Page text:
11 December 2012 More than half a million Syrian refugees have now been registered or are awaiting registration in neighbouring countries and North Africa, and the numbers are currently climbing by more than 3,000 per day, the United Nations refugee agency announced today.
“According to UNHCR’s latest figures from Lebanon, Jordan, Iraq, Turkey and North Africa, 509,559 Syrians are either already registered or in the process of being registered,” the chief spokesperson for the Office of the UN High Commissioner for Refugees (UNHCR), Melissa Fleming, told a news briefing in Geneva today.
Some 425,160 are registered and another 84,399 are in the process of being registered. As of Monday, she added, the latest figures of registered Syrian refugees or those awaiting registration in each country are: Lebanon, 154,387; Jordan, 142,664; Turkey, 136,319; Iraq, 64,449; and North Africa, 11,740.
Syria has been wracked by violence, with at least 20,000 people, mostly civilians, killed since the uprising against President Bashar al-Assad began some 21 months ago. In addition to the growing number of refugees, more than 2.5 million people are in need of humanitarian assistance, according to UN estimates, especially as winter approaches.
At the news briefing, Ms. Fleming said that since the beginning of November, the number of registered refugees region-wide has risen by about 3,200 a day, including both new arrivals from Syria and those who had already been in the asylum countries for some time but had not sought help through registration.
“The numbers of those struggling to live on the local economy and who eventually come forward to register are expected to increase as the conflict in Syria continues, resources are depleted and host communities and families can no longer support them,” Ms. Fleming said.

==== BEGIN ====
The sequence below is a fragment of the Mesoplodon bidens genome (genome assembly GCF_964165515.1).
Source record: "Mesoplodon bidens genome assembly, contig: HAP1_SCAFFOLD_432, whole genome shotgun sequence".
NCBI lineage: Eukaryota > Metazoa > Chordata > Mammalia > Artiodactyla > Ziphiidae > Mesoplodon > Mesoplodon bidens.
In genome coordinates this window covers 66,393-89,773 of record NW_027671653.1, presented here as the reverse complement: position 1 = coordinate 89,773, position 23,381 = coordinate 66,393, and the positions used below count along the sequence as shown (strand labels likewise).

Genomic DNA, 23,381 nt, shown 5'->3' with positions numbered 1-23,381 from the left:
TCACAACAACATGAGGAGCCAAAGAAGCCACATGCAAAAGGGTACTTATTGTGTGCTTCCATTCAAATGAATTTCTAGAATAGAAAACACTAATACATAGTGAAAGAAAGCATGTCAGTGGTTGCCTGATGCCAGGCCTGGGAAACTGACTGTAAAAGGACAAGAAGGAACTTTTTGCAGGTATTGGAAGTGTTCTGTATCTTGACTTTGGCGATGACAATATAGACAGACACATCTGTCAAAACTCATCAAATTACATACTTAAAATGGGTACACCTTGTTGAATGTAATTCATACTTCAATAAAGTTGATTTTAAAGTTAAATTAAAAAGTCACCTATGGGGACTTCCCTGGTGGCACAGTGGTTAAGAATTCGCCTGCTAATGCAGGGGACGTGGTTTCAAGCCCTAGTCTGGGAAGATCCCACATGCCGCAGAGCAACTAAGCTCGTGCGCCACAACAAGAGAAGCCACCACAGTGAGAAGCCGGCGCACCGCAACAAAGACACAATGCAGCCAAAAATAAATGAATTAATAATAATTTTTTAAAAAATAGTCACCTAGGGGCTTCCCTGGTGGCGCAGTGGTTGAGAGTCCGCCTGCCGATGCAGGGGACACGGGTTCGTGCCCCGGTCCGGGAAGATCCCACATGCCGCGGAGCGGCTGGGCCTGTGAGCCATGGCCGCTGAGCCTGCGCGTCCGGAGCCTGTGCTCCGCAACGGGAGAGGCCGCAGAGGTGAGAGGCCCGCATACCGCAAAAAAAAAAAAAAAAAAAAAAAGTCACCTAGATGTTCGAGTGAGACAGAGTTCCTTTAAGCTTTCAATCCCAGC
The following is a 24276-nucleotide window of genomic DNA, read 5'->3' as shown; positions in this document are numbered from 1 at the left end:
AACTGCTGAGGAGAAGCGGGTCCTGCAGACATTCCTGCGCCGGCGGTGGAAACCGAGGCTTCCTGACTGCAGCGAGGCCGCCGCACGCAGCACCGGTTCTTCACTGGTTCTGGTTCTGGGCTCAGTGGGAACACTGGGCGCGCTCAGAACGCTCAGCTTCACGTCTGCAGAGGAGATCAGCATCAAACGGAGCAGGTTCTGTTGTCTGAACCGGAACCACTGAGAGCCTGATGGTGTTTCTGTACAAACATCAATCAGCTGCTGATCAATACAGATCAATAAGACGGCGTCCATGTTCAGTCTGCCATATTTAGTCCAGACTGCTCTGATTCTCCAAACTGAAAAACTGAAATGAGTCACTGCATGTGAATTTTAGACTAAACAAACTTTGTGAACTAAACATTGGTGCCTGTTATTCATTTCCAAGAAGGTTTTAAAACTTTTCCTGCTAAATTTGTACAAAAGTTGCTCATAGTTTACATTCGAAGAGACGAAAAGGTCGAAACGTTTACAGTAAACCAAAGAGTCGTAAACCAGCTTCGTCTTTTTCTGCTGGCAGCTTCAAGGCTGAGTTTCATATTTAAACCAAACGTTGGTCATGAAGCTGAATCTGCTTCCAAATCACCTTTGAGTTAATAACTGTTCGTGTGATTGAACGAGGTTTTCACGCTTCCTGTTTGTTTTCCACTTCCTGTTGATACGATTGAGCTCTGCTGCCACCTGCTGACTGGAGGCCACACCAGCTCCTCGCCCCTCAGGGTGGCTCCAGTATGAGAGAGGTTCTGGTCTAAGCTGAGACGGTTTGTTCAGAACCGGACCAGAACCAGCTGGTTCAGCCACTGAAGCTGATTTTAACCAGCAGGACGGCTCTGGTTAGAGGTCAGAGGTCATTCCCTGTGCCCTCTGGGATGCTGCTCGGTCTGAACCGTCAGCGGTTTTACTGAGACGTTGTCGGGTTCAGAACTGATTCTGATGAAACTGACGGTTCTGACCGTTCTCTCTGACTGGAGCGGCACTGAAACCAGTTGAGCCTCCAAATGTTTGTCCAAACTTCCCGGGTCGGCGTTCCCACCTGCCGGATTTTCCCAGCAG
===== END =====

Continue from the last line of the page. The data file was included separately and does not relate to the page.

In the case of Jordan, close to 1,000 Syrian refugees have crossed during the past two nights, she added, noting that Syrian refugees arriving during recent bad weather, reached Jordan with soaked clothing and mud-covered shoes due to heavy rainfall.
UNHCR protection teams described the night time arrivals as “fearful, freezing, and without proper winter clothing,” Ms. Fleming said.
The refugee agency and its partners have welcomed some 2,500 Syrian refugees to the Za'atri camp, in northern Jordan, in the past week with blankets, sleeping mats and a high energy meal, with doctors responding to the medical needs of the newly arrived.
As part of efforts to help refugees deal with the winter cold, UNHCR and humanitarian partners are in the process of distributing some 50,000 high thermal blankets at the Za'atri camp. This is in addition to some 62,000 blankets that have already been distributed there to date.
In addition to those already registered or awaiting registration, Ms. Fleming noted, most of the neighbouring countries and North Africa also have large numbers of Syrians who have yet not come forward to seek help.
Jordan estimates, for example, that it has some 100,000 who are not registered. Turkey estimates there are more than 70,000 outside camps, while Egypt is estimating a similar number there. Lebanon also estimates that it has tens of thousands who have not yet registered.
Ms. Fleming said that UNHCR is stepping up its outreach activities in the region to provide registration and help to those who need it.
“This is not easy, given the wide dispersal of the Syrian refugees in some areas,” she said. “In Lebanon, for example, they are spread across some 500 municipalities, some of them quite remote.”
The UNHCR spokeswoman added that contrary to public perceptions, only about 40 per cent of registered Syrian refugees region-wide actually live in refugee camps – the majority live outside camps, often in rental housing, with host families, or in various types of collective centres and renovated accommodation.
In Lebanon and North Africa, for example, there are no camps. Instead, Syrian refugees live in both urban and rural communities. In Jordan, only 24 per cent live in camps. In Iraq, half are in camps. In Turkey, 100 per cent are in government-run camps. There are currently 14 camps in Turkey, three in Iraq and three in Jordan.
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